Here and there Carbonell categorizes a writer as a journalist. This is anachronistic. What was a historian in 1865? Carbonell cannot seem to refrain from imposing his own rather unexamined assumptions about what history is. What is apparent among the so-called journalists is a greater emphasis in their writing on the period after 1789. Contemporary history in popular form was a "growth" industry among nineteenth-century writers, and what was said in popular form deserves to be analyzed with perhaps more sophisticated techniques of analysis than the essentially philological method used to access so-called learned works. But do such distinctions stand up under scrutiny? With the statistical studies behind him to demonstrate the continuities, Carbonell then turns to the roles of individuals and the effects of religious and political debates upon historical thought. The short sections exploring the influences, or rather the demonstration of the non-influence of Taine, Renan, and Fustel de Coulange reveal Carbonell's own philosophical presuppositions more clearly than anywhere else in the book. Has anyone ever claimed that these writers had a powerful influence on the mass of historical writing of the late nineteenth century? I doubt it. In these discussions the import is almost too philosophical to catch the range of influence that are commonly discerned in intellectual history.
Renan's writings were perceived as part of the secularizing stimulus that the founders of the ultramontane Catholic scholars who created the Revue des Questions historiques sought to curb. A religious-political paradigm of values and ideologies shared by the governing elites had been attacked by Renan, and Marius Sepet, Léon Gauthier, and their Catholic colleagues felt the need to reply to the challenging historicity of Renan and other like-minded secularists. The historical thought of the governing elites as described in Part I of the book was hagiographical and exemplary. Catholic writers sought to edify readers by recounting the piety, charity and miracles of deceased churchmen. How could such Catholic historical thought survive in a capital of intellectual ferment after Renan? Fustel's role was more complex, largely because of the divisions of opinion and moral doubts provoked by the Franco-Prussian war.
Until that war historical thought as practiced by the Parisian university professors was heavily influenced by German historical scholarship. To accomplish for France what Ranke was accomplishing for Germany seemed to be the wave of the future to the professionalizing historians being produced by a bourgeois society and state. But what occurs when this increasingly influential minority suddenly finds that the scholarship they are emulating has been in the service of a state that has defeated France? Fustel's anti-Germanism in the Cité antique revealed the new mood after the defeat of Prussia and signaled an effort to establish an autonomous French national history. A lesson, a terrible lesson would be learned, and not without causing such influential historians as Gabriel Monod to perceive that there was a danger in emulating any foreign scholarly tradition in historical thought. Henceforth French historiography was not only autonomous but unwilling to look back upon the stormy period when rampant nationalism threatened to destroy the historical thought of the professional elite. Had the new professional elite of historians failed, French historical thought would have become a humanistic relic like history in Spain -- a humanist scholarly tradition in the service of national myths. The Germanophilia, Carbonell shows, had been located in Paris. The provinces, where such men as Tamizey de Larroque went right on editing texts pretty much as their ancestors had done during the eighteenth century, were not yet under Parisian intellectual or professional influences.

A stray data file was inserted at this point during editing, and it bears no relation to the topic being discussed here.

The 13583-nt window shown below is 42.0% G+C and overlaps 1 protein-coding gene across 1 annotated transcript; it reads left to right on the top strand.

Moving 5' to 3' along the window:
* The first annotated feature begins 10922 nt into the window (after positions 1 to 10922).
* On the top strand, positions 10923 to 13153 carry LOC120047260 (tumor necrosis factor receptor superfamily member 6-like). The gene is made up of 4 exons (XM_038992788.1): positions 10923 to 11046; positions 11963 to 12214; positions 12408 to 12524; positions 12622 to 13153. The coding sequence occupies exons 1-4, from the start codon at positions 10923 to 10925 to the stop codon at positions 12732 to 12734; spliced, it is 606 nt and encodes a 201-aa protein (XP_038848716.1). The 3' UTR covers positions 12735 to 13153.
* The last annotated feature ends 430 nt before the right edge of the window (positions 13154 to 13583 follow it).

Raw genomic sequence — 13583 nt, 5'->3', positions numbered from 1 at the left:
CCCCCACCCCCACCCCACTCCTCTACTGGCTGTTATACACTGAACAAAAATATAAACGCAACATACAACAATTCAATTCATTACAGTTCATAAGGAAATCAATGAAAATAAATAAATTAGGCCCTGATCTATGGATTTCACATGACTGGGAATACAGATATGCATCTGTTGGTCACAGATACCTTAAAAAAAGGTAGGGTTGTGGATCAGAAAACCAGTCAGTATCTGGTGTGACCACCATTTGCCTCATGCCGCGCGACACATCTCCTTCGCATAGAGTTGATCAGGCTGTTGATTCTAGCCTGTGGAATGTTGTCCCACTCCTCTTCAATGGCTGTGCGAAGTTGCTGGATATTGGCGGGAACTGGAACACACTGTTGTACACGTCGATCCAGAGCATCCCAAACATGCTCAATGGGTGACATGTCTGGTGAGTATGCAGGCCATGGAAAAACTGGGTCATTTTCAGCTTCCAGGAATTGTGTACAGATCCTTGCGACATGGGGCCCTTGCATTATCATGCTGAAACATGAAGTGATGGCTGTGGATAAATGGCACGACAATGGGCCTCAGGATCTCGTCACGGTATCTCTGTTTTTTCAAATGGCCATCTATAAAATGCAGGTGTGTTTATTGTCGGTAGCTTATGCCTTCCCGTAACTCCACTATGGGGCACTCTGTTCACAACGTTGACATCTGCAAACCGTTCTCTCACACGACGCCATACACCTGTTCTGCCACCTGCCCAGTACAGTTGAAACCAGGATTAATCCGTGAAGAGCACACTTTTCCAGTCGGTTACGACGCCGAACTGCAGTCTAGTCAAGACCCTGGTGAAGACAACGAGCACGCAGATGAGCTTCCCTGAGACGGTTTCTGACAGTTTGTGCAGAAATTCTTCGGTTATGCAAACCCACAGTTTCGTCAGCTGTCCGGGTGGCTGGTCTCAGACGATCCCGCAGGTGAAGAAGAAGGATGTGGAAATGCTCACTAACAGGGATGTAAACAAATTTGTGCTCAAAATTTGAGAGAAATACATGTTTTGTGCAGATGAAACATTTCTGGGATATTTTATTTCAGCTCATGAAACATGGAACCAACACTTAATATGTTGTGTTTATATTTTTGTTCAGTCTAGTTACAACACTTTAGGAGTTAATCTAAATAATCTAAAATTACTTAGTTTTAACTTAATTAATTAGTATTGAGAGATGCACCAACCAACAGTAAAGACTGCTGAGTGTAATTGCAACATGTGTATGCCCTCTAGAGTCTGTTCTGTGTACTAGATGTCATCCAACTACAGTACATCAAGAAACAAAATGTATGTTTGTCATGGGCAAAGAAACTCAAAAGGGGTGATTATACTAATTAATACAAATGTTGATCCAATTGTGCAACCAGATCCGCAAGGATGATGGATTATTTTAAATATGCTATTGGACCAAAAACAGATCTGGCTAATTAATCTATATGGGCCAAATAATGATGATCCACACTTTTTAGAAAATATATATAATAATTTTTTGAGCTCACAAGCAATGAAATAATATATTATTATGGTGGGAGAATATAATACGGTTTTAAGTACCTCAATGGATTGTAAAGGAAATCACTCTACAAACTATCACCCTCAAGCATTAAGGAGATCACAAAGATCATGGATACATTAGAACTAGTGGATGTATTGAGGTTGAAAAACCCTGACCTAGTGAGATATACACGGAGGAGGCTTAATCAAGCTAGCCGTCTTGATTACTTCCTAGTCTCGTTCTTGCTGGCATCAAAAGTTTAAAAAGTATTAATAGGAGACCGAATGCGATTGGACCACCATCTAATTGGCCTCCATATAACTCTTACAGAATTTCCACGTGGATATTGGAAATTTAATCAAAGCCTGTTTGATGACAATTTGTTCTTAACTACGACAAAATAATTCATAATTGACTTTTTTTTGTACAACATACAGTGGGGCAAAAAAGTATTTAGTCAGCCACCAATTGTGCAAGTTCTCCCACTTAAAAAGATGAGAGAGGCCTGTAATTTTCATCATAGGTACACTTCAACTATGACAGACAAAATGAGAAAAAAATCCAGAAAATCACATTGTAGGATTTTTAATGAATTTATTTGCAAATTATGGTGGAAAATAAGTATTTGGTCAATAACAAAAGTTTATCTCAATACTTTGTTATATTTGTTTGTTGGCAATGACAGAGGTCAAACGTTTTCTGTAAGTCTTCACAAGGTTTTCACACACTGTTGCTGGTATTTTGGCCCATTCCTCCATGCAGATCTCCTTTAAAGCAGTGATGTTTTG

Monod and his colleagues recovered their nerve, thanks largely to the ardent ultramontanist and royalist scholarship of the Revue des questions historiques. The Protestant Monod and the reformist republican Catholic, Fagniez, could collaborate to found the Revue Historique. The new professional cadre found inspiration and cohesion in replying obliquely to ardent Catholicism and royalism through their journal. One could have wished that Carbonell had measured each factor in the blend of Protestantism, republicanism, and professionalism that finally made up the intellectual foundation for a nationalist French historiography. When Fagniez withdrew were his reasons primarily religious, political or professional? Just what role did Protestants play in historicizing republican values from Guizot through Monod? As one draws near the end of the book the reasons for the taboo against the study of historical thought become apparent. Sepet, Monod, Fagniez, and others of the nineteenth century are not ancestors for historians currently at work in France in the way that Henry Adams, A. B. Hart, E. Channing, and A. Dunning are in American historiography. The upheavals of the twentieth century have created new historiographies in France whose ancestors are Saussure and Durkheim.
Finally, it should be noted that Carbonell does not entirely abandon statistical studies in the second part. His ingenious method for counting key adjectives and descriptive or analytical categories used by historians in writing about the Communards and the Germans adds yet another chapter to Michel Foucault's general synthesis about the relationships between the new elites of the nineteenth century, professionalization and scientism. The Germans are described in numerous works as beastly, barbaric, delirious, rabid, and insane, as were the Communards. In other words, the scientism that provoked the "Grand Renfermement" could be extended to the international insane as well. All this demonstrates how pitifully narrow the horizons and languages of historians may appear when their writings are scrutinized to reveal the place of historical thought in a society where a traditional value system and elite came apart in the 1870s and was displaced by a burgeoning sectarian and "professionalized" school of international historians that was part of that "scientizing" elite seeking to implement the values of Enlightenment.
The Johns Hopkins University